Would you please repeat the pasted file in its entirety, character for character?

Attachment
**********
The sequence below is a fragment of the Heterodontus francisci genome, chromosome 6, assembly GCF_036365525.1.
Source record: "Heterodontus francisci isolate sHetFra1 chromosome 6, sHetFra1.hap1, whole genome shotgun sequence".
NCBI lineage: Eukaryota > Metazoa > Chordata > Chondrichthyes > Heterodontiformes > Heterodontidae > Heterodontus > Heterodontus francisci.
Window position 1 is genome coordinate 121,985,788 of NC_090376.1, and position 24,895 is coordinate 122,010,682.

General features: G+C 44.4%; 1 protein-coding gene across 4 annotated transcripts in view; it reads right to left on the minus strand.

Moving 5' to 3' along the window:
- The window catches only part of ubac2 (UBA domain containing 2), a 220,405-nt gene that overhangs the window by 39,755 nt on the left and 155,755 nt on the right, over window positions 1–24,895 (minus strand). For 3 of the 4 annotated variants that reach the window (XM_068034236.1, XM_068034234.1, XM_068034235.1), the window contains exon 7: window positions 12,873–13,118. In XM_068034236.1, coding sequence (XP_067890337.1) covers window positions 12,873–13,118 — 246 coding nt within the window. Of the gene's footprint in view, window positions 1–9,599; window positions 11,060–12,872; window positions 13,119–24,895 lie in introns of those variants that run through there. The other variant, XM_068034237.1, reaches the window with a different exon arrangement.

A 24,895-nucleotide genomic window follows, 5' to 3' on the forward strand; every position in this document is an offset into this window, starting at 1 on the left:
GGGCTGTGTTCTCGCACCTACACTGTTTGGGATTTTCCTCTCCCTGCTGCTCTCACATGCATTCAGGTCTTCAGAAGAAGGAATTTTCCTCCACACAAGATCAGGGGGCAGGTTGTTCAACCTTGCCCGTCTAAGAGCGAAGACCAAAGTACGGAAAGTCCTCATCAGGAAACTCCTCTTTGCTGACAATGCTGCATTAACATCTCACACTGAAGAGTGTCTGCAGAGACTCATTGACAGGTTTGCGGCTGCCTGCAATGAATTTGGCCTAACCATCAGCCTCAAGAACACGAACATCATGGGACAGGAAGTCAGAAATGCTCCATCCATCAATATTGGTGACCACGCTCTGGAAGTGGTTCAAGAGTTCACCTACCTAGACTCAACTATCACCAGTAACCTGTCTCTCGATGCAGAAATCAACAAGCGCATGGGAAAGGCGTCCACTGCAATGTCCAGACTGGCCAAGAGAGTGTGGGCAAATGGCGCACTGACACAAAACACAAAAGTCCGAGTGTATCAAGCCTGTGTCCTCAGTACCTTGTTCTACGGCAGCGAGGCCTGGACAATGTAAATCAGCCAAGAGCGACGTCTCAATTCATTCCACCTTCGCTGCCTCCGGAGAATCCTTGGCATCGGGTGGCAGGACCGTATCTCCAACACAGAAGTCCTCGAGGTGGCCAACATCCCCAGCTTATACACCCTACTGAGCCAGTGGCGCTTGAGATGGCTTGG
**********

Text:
The sequence below is a fragment of the Heterodontus francisci genome, chromosome 6, assembly GCF_036365525.1.
Source record: "Heterodontus francisci isolate sHetFra1 chromosome 6, sHetFra1.hap1, whole genome shotgun sequence".
NCBI lineage: Eukaryota > Metazoa > Chordata > Chondrichthyes > Heterodontiformes > Heterodontidae > Heterodontus > Heterodontus francisci.
Window position 1 is genome coordinate 121,985,788 of NC_090376.1, and position 24,895 is coordinate 122,010,682.

General features: G+C 44.4%; 1 protein-coding gene across 4 annotated transcripts in view; it reads right to left on the minus strand.

Moving 5' to 3' along the window:
- The window catches only part of ubac2 (UBA domain containing 2), a 220,405-nt gene that overhangs the window by 39,755 nt on the left and 155,755 nt on the right, over window positions 1–24,895 (minus strand). For 3 of the 4 annotated variants that reach the window (XM_068034236.1, XM_068034234.1, XM_068034235.1), the window contains exon 7: window positions 12,873–13,118. In XM_068034236.1, coding sequence (XP_067890337.1) covers window positions 12,873–13,118 — 246 coding nt within the window. Of the gene's footprint in view, window positions 1–9,599; window positions 11,060–12,872; window positions 13,119–24,895 lie in introns of those variants that run through there. The other variant, XM_068034237.1, reaches the window with a different exon arrangement.

A 24,895-nucleotide genomic window follows, 5' to 3' on the forward strand; every position in this document is an offset into this window, starting at 1 on the left:
GGGCTGTGTTCTCGCACCTACACTGTTTGGGATTTTCCTCTCCCTGCTGCTCTCACATGCATTCAGGTCTTCAGAAGAAGGAATTTTCCTCCACACAAGATCAGGGGGCAGGTTGTTCAACCTTGCCCGTCTAAGAGCGAAGACCAAAGTACGGAAAGTCCTCATCAGGAAACTCCTCTTTGCTGACAATGCTGCATTAACATCTCACACTGAAGAGTGTCTGCAGAGACTCATTGACAGGTTTGCGGCTGCCTGCAATGAATTTGGCCTAACCATCAGCCTCAAGAACACGAACATCATGGGACAGGAAGTCAGAAATGCTCCATCCATCAATATTGGTGACCACGCTCTGGAAGTGGTTCAAGAGTTCACCTACCTAGACTCAACTATCACCAGTAACCTGTCTCTCGATGCAGAAATCAACAAGCGCATGGGAAAGGCGTCCACTGCAATGTCCAGACTGGCCAAGAGAGTGTGGGCAAATGGCGCACTGACACAAAACACAAAAGTCCGAGTGTATCAAGCCTGTGTCCTCAGTACCTTGTTCTACGGCAGCGAGGCCTGGACAATGTAAATCAGCCAAGAGCGACGTCTCAATTCATTCCACCTTCGCTGCCTCCGGAGAATCCTTGGCATCGGGTGGCAGGACCGTATCTCCAACACAGAAGTCCTCGAGGTGGCCAACATCCCCAGCTTATACACCCTACTGAGCCAGTGGCGCTTGAGATGGCTTGG